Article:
Most modern sellers have moved online — and for good reason. The technology-savvy shoppers of today have great appreciation for ecommerce channels and the various advantages — superior product selection and convenient shipping, to name a couple — that accompany them. To reach these customers, retail businesses must cultivate strong online sales infrastructure. Fortunately, sellers now making the move to the digital realm or embarking on ecommerce optimization have many options when it comes to selecting and implementing online retail tools, as there are numerous platforms available on the market. However, a select few of these solutions are head and shoulders above the rest — most notably, Magento and Shopify. Together, these two ecommerce systems support more than a million retail organizations worldwide and drive approximately $200 billion in annual sales.
Retail businesses embarking on online expansion would be smart to explore each of these solutions, as well as the ever-evolving ecommerce environment in which they function.
Mapping the ecommerce landscape
Ecommerce sales have steadily gained ground on physical retail sales over the last decade, per research from the U.S. Census Bureau. In 2009, online shoppers accounted for just 4% of all stateside retail sales. That figure had increased to almost 10% by the conclusion of Q4 2018. Why? Widespread mobile technology adoption was one driving factor. Between 2011 and 2018, smartphone ownership among American adults grew from 35% to 77%, as those advanced devices transformed from luxuries into essentials, according to analysts for Pew Research Center. Over roughly this same span, millennials — individuals born between 1981 and 1996 — moved into the workforce and began demonstrating their buying power and inclination toward technological innovation by embracing online retail, Pew Research found. These and other developments, including the Great Recession and its aftermath, catalyzed ecommerce expansion, encouraging the emergence of new online ventures, boosting existing ones — Amazon saw its quarterly sales increase from just under $10 billion to more than $43 billion between 2011 and 2018, per Recode — and pressuring strictly brick-and-mortar sellers to go digital.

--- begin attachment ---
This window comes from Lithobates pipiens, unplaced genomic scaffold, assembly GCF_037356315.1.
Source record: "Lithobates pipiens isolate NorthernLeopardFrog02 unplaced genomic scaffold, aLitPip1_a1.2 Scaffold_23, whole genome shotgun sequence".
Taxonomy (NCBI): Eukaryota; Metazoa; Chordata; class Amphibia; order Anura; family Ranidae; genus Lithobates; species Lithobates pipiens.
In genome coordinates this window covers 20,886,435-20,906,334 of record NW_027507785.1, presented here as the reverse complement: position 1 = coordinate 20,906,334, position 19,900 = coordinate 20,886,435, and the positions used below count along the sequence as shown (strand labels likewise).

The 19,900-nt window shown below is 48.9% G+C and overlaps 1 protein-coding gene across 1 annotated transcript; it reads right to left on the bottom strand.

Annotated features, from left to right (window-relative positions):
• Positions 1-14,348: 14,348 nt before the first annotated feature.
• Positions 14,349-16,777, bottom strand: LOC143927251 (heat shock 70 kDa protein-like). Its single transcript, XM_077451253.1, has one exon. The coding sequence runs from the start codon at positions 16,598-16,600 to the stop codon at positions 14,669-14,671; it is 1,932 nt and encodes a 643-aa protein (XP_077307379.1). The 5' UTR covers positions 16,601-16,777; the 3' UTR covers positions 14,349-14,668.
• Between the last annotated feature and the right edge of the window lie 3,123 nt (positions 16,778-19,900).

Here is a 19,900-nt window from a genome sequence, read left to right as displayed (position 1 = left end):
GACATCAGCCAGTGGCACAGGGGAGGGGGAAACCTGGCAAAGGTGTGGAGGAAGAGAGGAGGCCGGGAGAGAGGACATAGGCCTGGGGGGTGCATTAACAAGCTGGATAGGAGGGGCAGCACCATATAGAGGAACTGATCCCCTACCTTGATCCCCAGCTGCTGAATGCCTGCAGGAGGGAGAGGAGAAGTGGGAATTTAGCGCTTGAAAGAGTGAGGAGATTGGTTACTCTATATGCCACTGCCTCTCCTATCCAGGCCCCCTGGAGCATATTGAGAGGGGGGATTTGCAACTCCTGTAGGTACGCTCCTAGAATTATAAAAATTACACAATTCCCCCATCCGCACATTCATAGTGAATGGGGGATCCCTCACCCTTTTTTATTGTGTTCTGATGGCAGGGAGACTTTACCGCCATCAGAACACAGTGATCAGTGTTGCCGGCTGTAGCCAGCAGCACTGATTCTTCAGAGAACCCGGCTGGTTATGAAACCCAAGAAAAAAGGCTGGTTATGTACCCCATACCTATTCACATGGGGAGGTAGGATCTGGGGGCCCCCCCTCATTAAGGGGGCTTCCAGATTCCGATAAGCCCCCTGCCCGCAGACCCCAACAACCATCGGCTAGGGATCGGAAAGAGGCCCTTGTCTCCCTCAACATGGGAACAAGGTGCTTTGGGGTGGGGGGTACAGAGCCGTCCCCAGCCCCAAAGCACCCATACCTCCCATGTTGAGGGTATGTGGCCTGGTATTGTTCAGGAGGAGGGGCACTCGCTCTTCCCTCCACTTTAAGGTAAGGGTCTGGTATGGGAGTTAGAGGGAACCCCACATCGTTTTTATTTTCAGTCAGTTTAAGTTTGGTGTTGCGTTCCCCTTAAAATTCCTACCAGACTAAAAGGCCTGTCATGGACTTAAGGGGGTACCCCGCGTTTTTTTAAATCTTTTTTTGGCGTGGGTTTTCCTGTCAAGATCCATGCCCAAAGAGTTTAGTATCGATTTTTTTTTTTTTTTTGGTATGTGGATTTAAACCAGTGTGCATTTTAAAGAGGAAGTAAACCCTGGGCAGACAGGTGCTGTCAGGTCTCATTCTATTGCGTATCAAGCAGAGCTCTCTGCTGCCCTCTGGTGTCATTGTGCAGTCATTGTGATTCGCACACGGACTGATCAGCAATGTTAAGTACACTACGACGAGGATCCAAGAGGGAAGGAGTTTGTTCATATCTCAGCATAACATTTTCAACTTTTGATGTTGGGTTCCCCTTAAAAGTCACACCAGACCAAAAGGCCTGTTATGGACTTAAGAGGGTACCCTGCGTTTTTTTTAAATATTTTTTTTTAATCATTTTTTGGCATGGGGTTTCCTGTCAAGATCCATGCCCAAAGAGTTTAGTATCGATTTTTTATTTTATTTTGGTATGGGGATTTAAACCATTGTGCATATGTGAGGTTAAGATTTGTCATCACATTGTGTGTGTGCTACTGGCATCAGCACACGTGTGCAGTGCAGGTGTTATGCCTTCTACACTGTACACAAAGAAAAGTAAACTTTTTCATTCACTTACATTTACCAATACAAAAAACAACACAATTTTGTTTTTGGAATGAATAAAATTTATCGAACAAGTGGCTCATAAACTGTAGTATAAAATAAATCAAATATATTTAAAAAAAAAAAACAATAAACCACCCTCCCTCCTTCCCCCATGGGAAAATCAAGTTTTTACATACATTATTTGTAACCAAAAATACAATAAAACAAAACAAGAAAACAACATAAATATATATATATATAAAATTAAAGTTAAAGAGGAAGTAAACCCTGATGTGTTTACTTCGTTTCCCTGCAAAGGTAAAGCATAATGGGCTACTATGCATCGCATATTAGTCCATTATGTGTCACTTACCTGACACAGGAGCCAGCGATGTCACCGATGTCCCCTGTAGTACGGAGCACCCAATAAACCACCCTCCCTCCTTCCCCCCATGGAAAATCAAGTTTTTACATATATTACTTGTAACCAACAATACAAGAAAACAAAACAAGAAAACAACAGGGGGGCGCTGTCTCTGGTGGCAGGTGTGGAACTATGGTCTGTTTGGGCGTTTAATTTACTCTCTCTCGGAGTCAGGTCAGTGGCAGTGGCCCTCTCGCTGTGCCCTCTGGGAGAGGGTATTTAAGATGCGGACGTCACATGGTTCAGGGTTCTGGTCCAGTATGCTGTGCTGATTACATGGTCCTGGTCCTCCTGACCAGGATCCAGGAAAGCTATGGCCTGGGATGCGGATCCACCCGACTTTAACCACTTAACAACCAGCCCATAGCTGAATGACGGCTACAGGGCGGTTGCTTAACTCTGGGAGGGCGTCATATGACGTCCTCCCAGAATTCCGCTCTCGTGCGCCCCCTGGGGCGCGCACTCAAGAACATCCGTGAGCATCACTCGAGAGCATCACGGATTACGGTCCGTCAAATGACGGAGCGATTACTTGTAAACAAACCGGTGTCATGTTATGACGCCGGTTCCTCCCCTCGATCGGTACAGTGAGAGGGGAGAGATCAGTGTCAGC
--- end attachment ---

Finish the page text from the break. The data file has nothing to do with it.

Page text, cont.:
Today, most retail businesses move within the ecommerce realm and therefore maintain internal and external processes designed to meet the needs of digital-first shoppers, beginning with front-of-house sales operations. The ecommerce website is, of course, the centerpiece for many retailers. Here, customers enter and progress through the sales funnel. Amazon, which remains the top ecommerce brand worldwide, hosts about 2.4 billion online customers per month via its website, according to research from SimilarWeb. As demonstrated by the sales figures quoted above, the ecommerce giant effectively converts many of these visitors into buyers. How? Its robust product pages do most of the heavy lifting. These spaces are designed to meet the needs of both quick decision makers and pragmatic deal hunters. The former can scan the composite customer rating and add to cart, while the former have the opportunity to dive into detailed user reviews containing images and view product specifications. In addition to drawing and converting shoppers who access it directly or find it via search, the Amazon website connects seamlessly with social networks, which are responsible for driving more than 5% of all its traffic, per SimilarWeb.